Artist Kaushik Mukhopadhay’s new work Squeeze lime in your eye is a subversion of aesthetics and the role of an artist.
Everything is broken — gramophone, headphone, toaster, scanner, printer, computer monitors, disc player, cameras — at Kaushik Mukhopadhay’s new show, Squeeze lime in your eye. Since his last show in 2009, the artist says he has been “repairing” gadgets at his studio. “I asked all my friends to give me the gadgets that they were throwing away, and while I was repairing them I started to see these machines in a new way,” said Mukhopadhay.
After years of trial and error, and daily work, he came up with three tables filled with the gadgets. As he would turn the switches one, the gadgets would come alive and perform “precarious choreographies”.
Sitting in a pristine white washed gallery at Chatterjee & Lal, Mukhopadhay kept a constant vigil on the motors and regulating their speed. At one moment, he rushed to the see check the discman, which had burnt due to overheating. “That’s okay, I can replace it with something else,” he said, with a nonchalant shrug.
“The 90s,” he pointed out, “all of a sudden had so many gadgets. But now they are all replaced. I thought of making them through a different light. In a monograph written by poet and cultural theorist Ranjit Honskote compares Mukhopadhyay with the protagonist of Ritwik Ghatak’s masterpiece Ajantrik (The Pathetic Fallacy). “Mukhopadhyay is happiest when he is talking to machines,” Hoskote writes, further adding, “Mukhopadhyay incarnates the archetype of the artist as inventor; his art-making is based on a voracious collecting practice.
To make “art with broken gadgets and make a show out of it, Mukhopadhay’s new work is more than just a nudge nudge, wink wink at a post-everything world where nothing makes any sense — a subversion of aesthetics, form and the role of an artist.” “In a way, I am still an old school artist. I have not able to internalise the new theories. For me, the post modernism made an impact, and that’s where I’m still comfortable. If I can strip the aura from the art, the artist or even the art gallery, I think I would be relatively successful,” he said.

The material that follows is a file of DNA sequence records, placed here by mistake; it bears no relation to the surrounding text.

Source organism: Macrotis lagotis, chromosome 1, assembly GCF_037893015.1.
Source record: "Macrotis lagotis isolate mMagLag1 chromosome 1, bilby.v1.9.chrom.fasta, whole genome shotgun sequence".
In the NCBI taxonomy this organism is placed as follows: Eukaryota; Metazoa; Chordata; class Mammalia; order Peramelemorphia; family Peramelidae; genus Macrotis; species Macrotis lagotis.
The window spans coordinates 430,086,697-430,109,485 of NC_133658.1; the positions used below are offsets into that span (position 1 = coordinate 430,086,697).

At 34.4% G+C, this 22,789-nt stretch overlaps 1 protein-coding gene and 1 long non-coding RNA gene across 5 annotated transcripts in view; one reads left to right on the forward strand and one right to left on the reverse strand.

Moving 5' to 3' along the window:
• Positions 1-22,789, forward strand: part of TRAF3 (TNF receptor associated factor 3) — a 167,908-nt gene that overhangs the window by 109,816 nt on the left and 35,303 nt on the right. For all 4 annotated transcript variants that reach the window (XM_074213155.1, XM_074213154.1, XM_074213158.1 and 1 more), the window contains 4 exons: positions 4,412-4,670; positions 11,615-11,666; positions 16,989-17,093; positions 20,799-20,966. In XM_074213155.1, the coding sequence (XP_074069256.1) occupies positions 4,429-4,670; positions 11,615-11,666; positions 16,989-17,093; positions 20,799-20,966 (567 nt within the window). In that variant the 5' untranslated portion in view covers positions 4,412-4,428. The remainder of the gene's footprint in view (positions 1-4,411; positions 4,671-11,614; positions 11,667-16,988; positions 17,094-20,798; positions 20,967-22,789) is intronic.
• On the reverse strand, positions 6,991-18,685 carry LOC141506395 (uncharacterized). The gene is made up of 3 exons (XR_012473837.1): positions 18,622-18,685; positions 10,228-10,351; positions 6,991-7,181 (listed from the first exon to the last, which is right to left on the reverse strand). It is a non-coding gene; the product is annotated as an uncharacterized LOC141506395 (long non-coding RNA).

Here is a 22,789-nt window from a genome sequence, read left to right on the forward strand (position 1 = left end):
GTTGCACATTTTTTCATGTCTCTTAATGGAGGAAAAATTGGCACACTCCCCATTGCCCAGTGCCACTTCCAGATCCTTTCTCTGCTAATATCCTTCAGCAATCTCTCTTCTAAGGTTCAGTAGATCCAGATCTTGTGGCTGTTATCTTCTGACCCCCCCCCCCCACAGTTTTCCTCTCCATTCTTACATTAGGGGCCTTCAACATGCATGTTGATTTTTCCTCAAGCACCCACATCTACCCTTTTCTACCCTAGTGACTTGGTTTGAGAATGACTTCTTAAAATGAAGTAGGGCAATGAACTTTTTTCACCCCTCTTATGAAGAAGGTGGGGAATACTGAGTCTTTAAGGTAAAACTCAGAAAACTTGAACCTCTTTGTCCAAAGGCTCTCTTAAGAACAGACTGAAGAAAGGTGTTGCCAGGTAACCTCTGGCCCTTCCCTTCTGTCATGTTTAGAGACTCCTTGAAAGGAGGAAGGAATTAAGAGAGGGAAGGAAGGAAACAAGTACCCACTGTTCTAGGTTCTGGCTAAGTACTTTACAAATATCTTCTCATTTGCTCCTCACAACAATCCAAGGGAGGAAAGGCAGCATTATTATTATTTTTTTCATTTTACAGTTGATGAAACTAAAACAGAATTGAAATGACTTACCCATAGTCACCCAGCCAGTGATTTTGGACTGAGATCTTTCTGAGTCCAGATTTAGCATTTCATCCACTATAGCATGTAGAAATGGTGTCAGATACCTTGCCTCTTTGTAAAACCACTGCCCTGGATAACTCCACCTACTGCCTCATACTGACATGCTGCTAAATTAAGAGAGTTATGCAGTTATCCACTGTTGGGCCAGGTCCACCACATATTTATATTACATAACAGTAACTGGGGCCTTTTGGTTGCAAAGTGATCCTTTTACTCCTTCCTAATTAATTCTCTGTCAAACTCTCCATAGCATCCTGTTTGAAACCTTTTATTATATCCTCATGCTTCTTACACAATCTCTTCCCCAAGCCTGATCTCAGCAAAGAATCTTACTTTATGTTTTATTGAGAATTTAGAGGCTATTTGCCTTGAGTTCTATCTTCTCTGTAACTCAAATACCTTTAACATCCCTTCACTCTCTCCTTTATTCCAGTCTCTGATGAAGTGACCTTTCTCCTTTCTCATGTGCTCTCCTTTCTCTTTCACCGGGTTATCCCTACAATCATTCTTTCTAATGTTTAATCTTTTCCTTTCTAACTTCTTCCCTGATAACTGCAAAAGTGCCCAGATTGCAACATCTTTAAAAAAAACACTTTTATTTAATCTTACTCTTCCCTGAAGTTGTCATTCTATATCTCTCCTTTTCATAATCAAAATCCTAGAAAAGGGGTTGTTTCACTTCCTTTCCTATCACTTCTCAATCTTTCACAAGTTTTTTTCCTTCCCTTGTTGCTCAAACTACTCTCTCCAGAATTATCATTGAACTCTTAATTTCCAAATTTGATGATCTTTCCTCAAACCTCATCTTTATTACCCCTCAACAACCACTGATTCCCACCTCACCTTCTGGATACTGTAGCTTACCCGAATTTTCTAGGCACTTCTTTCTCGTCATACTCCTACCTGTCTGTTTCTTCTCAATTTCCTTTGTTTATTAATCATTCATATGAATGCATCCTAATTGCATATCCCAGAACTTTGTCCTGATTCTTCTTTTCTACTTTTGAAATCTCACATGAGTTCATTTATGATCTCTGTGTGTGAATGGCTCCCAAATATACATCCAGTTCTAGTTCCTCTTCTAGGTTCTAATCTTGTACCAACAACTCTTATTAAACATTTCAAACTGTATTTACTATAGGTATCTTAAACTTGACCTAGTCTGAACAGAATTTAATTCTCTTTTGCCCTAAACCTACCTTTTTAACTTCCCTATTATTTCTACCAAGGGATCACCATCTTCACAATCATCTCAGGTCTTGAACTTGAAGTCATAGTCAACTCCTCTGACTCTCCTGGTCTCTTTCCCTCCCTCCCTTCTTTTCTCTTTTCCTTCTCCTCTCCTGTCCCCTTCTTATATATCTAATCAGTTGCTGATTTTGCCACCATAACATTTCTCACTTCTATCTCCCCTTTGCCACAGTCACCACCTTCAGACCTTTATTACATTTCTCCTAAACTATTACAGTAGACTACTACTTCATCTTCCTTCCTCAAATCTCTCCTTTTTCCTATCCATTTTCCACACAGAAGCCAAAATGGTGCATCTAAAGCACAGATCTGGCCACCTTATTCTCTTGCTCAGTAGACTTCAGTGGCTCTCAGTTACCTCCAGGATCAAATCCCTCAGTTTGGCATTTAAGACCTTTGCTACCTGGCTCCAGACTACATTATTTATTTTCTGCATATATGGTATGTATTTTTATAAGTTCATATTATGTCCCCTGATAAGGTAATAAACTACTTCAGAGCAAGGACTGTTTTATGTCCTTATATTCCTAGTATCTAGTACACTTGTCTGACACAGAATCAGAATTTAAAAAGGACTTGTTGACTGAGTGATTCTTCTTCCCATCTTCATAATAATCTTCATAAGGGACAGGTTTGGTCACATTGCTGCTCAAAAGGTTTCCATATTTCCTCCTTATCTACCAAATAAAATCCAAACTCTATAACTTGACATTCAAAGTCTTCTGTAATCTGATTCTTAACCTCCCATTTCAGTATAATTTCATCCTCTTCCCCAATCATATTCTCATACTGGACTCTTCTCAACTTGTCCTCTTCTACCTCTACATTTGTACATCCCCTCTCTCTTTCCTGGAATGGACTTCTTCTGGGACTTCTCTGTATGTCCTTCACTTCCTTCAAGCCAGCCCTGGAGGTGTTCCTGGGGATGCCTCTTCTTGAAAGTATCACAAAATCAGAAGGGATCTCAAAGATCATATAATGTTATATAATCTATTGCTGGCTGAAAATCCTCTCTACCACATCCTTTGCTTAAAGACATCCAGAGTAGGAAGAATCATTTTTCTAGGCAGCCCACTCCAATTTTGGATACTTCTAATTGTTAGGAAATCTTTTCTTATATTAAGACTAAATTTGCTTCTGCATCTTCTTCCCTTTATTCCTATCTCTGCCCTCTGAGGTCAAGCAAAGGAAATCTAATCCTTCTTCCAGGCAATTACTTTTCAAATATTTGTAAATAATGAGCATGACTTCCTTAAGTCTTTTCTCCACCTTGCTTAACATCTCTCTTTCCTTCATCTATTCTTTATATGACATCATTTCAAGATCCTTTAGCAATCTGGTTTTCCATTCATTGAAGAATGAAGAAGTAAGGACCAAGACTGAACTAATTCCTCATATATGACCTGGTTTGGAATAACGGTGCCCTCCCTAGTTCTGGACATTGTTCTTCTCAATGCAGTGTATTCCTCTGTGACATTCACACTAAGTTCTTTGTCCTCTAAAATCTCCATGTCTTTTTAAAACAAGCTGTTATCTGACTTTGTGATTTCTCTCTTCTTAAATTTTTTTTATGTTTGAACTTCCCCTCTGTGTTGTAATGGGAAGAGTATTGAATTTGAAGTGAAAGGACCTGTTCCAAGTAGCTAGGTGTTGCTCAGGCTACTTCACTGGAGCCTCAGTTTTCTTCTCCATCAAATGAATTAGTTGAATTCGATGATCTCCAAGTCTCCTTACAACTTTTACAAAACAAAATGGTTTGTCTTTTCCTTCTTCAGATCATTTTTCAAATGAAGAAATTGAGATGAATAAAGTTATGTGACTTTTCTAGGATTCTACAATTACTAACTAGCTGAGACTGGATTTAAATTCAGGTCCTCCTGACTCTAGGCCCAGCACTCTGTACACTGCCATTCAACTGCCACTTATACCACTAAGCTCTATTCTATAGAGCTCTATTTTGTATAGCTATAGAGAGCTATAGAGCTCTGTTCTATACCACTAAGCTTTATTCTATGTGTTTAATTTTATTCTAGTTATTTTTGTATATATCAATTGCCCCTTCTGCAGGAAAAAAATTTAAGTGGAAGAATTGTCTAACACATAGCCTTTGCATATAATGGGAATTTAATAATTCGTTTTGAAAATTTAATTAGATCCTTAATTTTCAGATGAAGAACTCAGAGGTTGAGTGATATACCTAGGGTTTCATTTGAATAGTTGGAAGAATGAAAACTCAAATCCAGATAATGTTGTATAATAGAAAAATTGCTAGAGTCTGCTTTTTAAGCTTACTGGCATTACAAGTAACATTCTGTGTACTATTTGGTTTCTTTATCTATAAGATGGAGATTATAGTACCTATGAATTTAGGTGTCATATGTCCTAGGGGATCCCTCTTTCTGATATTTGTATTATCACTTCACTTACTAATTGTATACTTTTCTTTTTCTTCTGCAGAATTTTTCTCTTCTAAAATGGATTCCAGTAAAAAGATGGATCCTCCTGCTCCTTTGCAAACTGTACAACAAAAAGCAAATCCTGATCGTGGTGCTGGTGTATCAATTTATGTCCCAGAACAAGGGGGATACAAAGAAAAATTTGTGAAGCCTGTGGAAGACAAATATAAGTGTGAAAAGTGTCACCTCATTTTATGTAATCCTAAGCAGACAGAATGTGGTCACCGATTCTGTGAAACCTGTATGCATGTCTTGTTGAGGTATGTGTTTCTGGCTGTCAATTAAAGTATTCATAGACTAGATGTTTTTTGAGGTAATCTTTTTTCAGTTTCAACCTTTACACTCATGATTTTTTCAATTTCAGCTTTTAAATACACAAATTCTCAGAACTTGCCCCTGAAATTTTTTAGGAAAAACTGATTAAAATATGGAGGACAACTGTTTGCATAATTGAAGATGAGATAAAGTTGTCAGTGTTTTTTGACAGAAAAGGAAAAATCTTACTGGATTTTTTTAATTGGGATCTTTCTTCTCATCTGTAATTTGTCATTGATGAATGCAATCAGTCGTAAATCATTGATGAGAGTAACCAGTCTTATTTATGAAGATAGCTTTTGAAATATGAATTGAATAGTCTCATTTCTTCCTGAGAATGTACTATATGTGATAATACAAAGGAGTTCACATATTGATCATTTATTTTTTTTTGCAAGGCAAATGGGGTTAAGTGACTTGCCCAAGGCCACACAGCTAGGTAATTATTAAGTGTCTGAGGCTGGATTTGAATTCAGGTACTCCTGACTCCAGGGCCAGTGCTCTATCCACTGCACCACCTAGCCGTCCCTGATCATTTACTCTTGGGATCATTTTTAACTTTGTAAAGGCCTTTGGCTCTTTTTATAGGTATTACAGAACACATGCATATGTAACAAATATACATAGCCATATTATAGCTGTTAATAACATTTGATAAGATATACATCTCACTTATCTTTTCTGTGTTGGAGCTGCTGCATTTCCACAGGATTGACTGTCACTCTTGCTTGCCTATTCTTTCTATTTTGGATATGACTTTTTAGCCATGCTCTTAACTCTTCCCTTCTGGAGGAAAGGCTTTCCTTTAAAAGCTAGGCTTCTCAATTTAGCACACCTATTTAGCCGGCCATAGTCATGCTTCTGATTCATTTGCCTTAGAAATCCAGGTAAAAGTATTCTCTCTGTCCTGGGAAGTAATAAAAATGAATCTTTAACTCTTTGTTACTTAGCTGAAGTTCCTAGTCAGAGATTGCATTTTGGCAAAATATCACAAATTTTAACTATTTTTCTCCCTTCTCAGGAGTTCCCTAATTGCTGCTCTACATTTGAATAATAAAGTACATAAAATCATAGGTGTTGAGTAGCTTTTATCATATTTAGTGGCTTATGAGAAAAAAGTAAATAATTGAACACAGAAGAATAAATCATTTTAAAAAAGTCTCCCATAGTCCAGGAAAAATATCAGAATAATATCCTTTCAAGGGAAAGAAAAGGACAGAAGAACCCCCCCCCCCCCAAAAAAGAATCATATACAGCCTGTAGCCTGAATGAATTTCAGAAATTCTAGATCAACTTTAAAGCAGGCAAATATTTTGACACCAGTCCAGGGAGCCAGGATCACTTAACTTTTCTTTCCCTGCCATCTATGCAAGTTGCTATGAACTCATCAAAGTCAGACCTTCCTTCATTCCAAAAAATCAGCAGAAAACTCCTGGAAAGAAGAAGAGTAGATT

His art, he said, is not in the aesthetic quality of the work, but in the making of it. “Actually I’m very particular about the circuit board. I use different colours of wire, and the board has to be neat,” he adds. One could hardly miss the hint of irreverence.
As a student at Rabindra Bharati University, Calcutta and Kala Bhavan, Shantiniketan, the artist said, he felt restricted. It was only after leaving home and going to Kanoria Centre for Arts, Ahmedabad, he said, he could find his true calling. But home has never left his subconscious. In one of his work titled Music lover’s room, an old Russian vinyl plays without emitting any sound. But it sparks off electric to the top of the small tower, where if one looks closely will find a small plastic chair with the miniscule speaker pointed towards it. Perhaps, for those who want to listen, could listen to different music. Squeezing lime into eyes, it is said changes colours. “One has to change their perception of art as they enter the gallery. It is up to them if they like it or dislike it,” he concludes.